Risk factors for mortality from imported falciparum malaria in the United Kingdom over 20 years: an observational studyBMJ 2012; 344 doi: https://doi.org/10.1136/bmj.e2116 (Published 27 March 2012) Cite this as: BMJ 2012;344:e2116
- Anna M Checkley, lecturer1,
- Adrian Smith, senior clinical research scientist2,
- Valerie Smith, data manager1,
- Marie Blaze, data manager1,
- David Bradley, emeritus professor of tropical epidemiology1,
- Peter L Chiodini, honorary professor and director MRL; consultant parasitologist13,
- Christopher J M Whitty, professor of international health1
- 1HPA Malaria Reference Laboratory and London School of Hygiene & Tropical Medicine, London WC1B 3DP, UK
- 2University of Oxford
- 3Hospital for Tropical Diseases London
- Correspondence to: C J M Whitty
- Accepted 31 January 2012
Objectives To determine which travellers with malaria are at greatest risk of dying, highlighting factors which can be used to target health messages to travellers.
Design Observational study based on 20 years of UK national data.
Setting National register of malaria cases.
Participants 25 054 patients notified with Plasmodium falciparum malaria, of whom 184 died, between 1987 and 2006.
Main outcome measures Comparison between those with falciparum malaria who died and non-fatal cases, including age, reason for travel, country of birth, time of year diagnosed, malaria prophylaxis used.
Results Mortality increased steadily with age, with a case fatality of 25/548 (4.6%) in people aged >65 years, adjusted odds ratio 10.68 (95% confidence interval 6.4 to 17.8), P<0.001 compared with 18–35 year olds. There were no deaths in the ≤5 year age group. Case fatality was 3.0% (81/2740 cases) in tourists compared with 0.32% (26/8077) in travellers visiting friends and relatives (adjusted odds ratio 8.2 (5.1 to 13.3), P<0.001). Those born in African countries with endemic malaria had a case fatality of 0.4% (36/8937) compared with 2.4% (142/5849) in others (adjusted odds ratio 4.6 (3.1 to 9.9), P<0.001). Case fatality was particularly high from the Gambia. There was an inverse correlation in mortality between region of presentation and number of cases seen in the region (R2=0.72, P<0.001). Most delay in fatal cases was in seeking care.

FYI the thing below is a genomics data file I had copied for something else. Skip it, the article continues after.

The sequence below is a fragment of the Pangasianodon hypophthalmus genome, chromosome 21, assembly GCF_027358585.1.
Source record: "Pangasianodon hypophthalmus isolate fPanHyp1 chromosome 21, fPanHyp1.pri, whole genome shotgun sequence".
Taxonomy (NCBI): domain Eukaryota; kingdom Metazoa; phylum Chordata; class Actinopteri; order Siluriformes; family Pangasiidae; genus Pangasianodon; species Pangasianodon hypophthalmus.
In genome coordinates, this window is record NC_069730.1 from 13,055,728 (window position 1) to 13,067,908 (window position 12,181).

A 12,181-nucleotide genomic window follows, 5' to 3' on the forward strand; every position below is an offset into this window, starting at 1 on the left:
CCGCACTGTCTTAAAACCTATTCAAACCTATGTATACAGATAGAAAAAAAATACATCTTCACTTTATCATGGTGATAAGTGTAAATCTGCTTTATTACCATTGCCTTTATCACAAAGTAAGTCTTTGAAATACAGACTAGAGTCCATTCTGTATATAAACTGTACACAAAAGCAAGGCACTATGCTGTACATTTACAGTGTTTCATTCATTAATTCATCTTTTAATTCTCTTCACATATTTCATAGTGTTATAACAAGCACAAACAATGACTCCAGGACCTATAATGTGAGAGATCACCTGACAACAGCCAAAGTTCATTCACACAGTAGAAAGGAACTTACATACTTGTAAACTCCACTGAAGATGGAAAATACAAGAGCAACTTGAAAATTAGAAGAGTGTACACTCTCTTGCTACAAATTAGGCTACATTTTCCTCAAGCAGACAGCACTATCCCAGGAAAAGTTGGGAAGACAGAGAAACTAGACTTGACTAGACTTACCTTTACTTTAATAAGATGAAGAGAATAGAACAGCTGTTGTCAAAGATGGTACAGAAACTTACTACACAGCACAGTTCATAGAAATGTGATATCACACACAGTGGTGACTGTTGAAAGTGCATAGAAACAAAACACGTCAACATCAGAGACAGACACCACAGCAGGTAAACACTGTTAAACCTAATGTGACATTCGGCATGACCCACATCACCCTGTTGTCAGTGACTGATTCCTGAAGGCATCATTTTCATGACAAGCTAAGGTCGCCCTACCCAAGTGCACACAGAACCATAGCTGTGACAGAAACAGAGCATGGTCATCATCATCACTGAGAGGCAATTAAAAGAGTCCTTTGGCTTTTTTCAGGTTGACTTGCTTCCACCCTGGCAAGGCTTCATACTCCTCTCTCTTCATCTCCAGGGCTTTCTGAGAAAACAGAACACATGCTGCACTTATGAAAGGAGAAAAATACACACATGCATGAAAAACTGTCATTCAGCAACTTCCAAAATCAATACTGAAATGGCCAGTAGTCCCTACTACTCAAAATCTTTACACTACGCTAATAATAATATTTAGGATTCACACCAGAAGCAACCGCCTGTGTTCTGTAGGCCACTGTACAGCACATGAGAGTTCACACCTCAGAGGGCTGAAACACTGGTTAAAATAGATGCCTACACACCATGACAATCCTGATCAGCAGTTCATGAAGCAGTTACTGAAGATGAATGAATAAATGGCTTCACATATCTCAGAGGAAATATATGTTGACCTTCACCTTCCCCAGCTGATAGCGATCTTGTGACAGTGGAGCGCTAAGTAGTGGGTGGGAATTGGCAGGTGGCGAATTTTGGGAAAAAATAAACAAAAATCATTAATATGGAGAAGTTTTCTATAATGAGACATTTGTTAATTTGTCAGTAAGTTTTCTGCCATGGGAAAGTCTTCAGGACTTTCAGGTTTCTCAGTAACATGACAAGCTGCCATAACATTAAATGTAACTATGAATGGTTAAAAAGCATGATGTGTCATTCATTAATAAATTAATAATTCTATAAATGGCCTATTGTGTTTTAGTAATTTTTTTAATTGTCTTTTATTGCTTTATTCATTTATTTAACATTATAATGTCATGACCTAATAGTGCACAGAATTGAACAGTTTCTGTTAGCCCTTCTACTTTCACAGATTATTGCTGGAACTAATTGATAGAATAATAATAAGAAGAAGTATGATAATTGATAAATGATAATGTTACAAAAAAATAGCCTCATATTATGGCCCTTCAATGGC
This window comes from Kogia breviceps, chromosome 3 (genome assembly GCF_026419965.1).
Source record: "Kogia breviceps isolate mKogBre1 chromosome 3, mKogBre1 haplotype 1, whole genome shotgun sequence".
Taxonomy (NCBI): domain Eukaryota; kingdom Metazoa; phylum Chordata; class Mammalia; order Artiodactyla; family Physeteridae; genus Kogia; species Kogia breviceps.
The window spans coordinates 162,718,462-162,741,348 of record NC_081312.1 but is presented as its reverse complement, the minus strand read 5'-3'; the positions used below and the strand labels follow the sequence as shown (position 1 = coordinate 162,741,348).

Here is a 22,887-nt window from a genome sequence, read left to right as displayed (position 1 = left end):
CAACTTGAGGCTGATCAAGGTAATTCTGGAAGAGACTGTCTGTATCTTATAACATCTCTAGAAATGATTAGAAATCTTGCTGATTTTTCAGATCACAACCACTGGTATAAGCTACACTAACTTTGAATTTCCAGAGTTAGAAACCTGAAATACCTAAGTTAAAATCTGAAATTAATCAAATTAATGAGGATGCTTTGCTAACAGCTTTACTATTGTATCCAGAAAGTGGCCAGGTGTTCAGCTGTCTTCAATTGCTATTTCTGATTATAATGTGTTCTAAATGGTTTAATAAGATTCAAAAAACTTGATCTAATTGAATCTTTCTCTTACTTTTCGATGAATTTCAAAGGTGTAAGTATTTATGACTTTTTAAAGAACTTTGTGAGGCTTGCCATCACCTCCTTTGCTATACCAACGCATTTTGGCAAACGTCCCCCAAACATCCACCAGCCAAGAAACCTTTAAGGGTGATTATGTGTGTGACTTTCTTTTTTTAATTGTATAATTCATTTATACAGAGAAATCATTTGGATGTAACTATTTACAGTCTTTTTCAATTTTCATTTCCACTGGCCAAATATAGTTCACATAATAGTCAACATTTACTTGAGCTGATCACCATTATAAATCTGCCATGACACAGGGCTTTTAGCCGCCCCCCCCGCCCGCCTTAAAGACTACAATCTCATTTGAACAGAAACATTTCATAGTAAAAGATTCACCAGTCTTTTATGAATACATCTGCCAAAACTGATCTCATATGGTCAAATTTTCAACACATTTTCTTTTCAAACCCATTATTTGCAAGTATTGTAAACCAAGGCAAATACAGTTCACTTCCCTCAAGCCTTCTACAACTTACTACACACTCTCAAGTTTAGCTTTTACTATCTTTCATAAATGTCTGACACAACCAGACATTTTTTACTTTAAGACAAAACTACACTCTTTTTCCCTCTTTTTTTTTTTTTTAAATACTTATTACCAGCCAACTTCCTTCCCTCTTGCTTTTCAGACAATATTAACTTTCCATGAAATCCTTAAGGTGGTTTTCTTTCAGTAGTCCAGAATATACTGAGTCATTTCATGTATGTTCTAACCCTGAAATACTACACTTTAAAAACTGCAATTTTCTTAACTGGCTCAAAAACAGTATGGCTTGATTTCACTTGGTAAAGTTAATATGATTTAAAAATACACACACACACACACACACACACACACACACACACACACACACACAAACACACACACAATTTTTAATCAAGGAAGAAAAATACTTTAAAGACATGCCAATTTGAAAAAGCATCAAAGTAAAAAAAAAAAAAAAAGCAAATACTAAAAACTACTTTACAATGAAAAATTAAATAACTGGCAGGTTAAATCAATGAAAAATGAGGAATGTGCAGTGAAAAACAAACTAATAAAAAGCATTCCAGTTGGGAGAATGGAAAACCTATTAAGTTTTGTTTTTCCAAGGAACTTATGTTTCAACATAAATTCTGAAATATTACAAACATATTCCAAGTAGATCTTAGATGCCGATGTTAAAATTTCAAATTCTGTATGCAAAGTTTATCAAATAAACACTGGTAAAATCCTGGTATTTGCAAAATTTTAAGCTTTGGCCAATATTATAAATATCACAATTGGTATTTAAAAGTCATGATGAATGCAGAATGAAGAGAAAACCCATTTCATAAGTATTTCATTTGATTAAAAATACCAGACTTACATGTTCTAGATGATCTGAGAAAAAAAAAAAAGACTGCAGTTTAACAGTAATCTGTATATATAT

Conclusions Most travellers acquiring malaria are of African heritage visiting friends and relatives. In contrast the risks of dying from malaria once acquired are highest in the elderly, tourists, and those presenting in areas in which malaria is seldom seen. Doctors often do not think of these as high risk groups for malaria; for this reason they are important groups to target in pre-travel advice.
Contributors: The study was devised by AC, PLC, DB, CW. Data collection was by MB and VS. Data validation on deaths was by AC, and on cases by AS. Data analysis was by AC, AS and CW. All authors contributed to writing the paper. AC is the guarantor.
Funding: The Malaria Reference Laboratory is funded by the UK Health Protection Agency. AC has an Academic Clinical Lectureship. PLC is supported by the UCL Hospitals Comprehensive Biomedical Research Centre Infection Theme.
Competing interests: All authors have completed the Unified Competing Interest form at www.icmje.org/coi_disclosure.pdf (available on request from the corresponding author) and declare: PLC had support from the Malaria Reference Laboratory for the submitted work; PLC has received an honorarium from GlaxoSmithKline for a lecture on malaria in the previous 3 years. No other financial relationships with any organisations that might have an interest in the submitted work in the previous 3 years; no other relationships or activities that could appear to have influenced the submitted work.
Data sharing: Data on cases imported by year available from the corresponding author.
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